Courtesy of defense analyst and businessman Harlan Ullman and his wife, I had the opportunity to meet and talk extensively with Pakistan Punjab Province Governor Salman Taseer at their Georgetown home on May 17th this past year.
The intimate reception was comprised mostly of senior level Department of Defense and Department of State officials. Joint Chiefs of Staff Commander Mike Mullen was slated to attend but not sure he got there before I had to depart. Others in attendance included Sunday Times of London Washington Bureau Chief Christina Lamb, CSIS Senior Adviser and former Newsweek senior foreign correspondent Arnaud de Borchgrave, Woman’s National Democratic Club President Nucchi Currier, and others.
What struck me at the time was Governor Taseer’s intensity about policy and his annoyance with the trivial. The reception was high-powered and honoring his wife and him, but he wasn’t into small chat as he felt some in there were. Knowing little about the Punjab region, and sensing his discomfort, I took his lead and asked him to give me an ethno-political tour of his region and Pakistan and to give me a read on Zardari, Sharif, Kayani, and the ISI.
I hadn’t briefed up on who the Governor really was before accepting Ullman’s invitation (Ullman was also responsible for introducing me to Benazir Bhutto and Asif Zardari as well) — but after a few minutes with Taseer, not through bravado but rather his acute and granular understanding of Pakistan’s political order, I realized he was one of the country’s major power brokers. Some describe him as both the left and right hands of President Zardari’s liberalization efforts in the country. Governor Taseer spent quite a long time describing for me the country’s key political actors and from where they drew their fuel.
In his private conversation at the time, he made no bones about disliking Nawaz Sharif and his followers who he viewed as both corrupt and incompetent. Although I’m unfamiliar with the governance structure in Punjab, he basically had to share power and the stage too frequently with a Sharif-affiliated official.
Taseer also talked a lot about Pakistan’s youth, the dearth of options for them, and the growing problem if Islamic fanaticism — prescient given the alleged reason his executioner used to kill him. He thought America’s engagement in the region, while necessary, was often counter-productive, clunky, too high profile and arrogant.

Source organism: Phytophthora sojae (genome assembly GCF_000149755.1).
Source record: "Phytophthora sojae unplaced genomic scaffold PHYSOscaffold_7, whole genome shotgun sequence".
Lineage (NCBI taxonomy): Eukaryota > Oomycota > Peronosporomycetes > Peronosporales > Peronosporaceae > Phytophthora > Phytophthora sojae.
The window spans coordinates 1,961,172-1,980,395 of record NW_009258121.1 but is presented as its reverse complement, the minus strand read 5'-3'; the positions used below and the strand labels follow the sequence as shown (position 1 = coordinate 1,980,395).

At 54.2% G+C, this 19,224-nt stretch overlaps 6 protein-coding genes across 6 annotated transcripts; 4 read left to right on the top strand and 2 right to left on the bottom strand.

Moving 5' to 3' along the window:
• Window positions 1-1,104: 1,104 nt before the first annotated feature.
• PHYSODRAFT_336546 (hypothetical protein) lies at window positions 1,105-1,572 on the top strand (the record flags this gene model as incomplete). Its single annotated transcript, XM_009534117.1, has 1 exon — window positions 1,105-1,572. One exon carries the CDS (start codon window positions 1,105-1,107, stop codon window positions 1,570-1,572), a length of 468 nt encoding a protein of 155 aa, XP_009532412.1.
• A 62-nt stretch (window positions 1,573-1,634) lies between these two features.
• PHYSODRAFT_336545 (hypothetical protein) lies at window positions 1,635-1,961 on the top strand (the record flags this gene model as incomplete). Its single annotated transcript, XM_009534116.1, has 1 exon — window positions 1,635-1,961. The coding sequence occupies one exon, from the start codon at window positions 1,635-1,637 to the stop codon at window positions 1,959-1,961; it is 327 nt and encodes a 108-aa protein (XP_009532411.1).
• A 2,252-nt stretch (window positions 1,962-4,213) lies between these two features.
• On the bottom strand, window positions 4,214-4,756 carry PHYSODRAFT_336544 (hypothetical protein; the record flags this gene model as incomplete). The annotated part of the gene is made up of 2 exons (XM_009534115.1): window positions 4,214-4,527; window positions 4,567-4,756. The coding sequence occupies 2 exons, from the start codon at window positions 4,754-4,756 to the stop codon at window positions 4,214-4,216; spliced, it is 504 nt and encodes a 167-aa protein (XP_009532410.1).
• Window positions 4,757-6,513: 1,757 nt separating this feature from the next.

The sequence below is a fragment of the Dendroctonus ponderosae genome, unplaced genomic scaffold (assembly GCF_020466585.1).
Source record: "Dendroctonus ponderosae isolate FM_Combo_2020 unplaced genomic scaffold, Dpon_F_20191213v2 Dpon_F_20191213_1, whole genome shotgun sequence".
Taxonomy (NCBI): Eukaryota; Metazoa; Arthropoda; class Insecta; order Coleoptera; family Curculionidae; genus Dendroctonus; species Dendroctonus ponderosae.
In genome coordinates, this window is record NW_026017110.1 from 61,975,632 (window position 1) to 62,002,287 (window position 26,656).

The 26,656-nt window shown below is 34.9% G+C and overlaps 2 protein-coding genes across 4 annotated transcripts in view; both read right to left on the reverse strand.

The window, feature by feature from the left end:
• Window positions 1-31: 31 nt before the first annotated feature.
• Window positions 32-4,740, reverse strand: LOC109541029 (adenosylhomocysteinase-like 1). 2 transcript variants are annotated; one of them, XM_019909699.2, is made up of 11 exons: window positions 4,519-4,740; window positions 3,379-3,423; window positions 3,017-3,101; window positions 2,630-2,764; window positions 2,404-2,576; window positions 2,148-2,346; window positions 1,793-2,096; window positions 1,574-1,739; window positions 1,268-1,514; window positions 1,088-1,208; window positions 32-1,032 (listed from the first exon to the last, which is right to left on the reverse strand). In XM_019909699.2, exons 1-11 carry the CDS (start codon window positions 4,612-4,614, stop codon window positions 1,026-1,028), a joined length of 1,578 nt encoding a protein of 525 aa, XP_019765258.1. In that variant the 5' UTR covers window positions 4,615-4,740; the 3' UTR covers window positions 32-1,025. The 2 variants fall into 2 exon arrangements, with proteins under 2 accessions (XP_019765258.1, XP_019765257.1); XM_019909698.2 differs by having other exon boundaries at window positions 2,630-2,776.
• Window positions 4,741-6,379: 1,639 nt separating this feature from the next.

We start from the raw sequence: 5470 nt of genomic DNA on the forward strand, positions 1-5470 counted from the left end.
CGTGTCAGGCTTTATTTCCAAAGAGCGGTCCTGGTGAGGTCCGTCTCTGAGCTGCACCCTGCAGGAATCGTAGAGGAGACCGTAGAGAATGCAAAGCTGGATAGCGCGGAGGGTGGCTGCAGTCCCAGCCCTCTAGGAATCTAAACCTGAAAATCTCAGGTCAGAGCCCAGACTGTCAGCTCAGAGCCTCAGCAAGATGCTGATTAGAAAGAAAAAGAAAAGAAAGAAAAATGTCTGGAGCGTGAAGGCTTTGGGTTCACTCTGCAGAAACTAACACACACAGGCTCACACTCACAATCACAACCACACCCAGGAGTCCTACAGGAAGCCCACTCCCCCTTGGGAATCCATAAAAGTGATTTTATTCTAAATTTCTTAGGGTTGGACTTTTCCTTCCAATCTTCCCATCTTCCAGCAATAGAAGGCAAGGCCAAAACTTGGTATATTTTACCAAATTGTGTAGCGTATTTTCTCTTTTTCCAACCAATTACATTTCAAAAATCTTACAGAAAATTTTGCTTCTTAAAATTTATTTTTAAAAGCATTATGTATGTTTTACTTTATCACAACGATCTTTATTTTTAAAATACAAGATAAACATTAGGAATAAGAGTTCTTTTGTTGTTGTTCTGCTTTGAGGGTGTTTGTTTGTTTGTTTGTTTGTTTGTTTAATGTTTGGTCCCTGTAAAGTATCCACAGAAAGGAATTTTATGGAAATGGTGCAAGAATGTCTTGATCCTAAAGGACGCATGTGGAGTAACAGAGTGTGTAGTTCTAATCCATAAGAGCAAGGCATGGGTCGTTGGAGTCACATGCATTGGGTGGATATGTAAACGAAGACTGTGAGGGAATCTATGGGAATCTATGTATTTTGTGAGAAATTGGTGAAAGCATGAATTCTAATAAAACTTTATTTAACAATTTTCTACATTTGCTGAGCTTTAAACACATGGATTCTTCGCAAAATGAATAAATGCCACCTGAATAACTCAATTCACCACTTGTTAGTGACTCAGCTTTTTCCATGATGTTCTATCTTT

I don’t have much more to say about Taseer other than that in the hour I encountered him and during the very intense conversation we had — so intense that Arnaud de Borchgrave jokingly said that I was “beyond” already what would normally be considered monopolizing Salman Taseer’s time. Arnaud, however, did exactly what I did and asked the man a substantive rather than superfluous set of questions — and one could see Taseer immediately start launching richly detailed political analyses of what was happening inside Pakistan.
His was a big personality. I recalled at the time how much his style and appreciation for the nuances of power reminded me of Richard Holbrooke.
Christopher Hitchens and I have numerous differences but are friends, and I respect him. I was often uncomfortable when I’d appear on a TV show with him and he’d rail against Islam, which I won’t do. What made Hitchens more understandable is that he saw religious fundamentalism of any kind as one of the world’s great evils — and whether it is a Punjab Governor being assassinated or Egyptian Coptics being slaughtered in their place of worship or a US General framing America’s conflicts in terms of battles between “their god” and “our god”, this kind of murderous fever that wipes out innocents and pragmatists should worry everyone.
This paragraph in this morning’s AfPak Channel daily brief on the assassination is chilling:
Salmaan Taseer, the outspoken PPP governor of Punjab who was assassinated yesterday in Islamabad by a 26 year old member of his elite security detail named Mumtaz Qadri in an apparent protest against Taseer’s liberal views on Pakistan’s controversial blasphemy laws, was buried today in Lahore amid tightened security. Qadri, who is said to have told his fellow guards about his plan to kill Taseer ahead of time and asked them not to shoot so he could be taken alive, reportedly told photographers as he was led away that he was proud to have shot a “blasphemer”. The governor was reportedly shot more than two dozen times in the back with rounds from a Kalashnikov rifle, and hospital officials said they recovered 26 bullets from his body. An investigation is underway to determine how Qadri, who had previously been flagged in Rawalpindi as a potential security risk, was assigned to Taseer’s detail.
I didn’t know Taseer well — but I did have a very memorable encounter with him and his thinking — and think that Pakistan and America’s position in the region just lost even more ground with his assassination.
My condolences to the Ullmans who were his friends, Pakistan Ambassador to the US Husain Haqqani, and to Governor Taseer’s family and constituents.
— Steve Clemons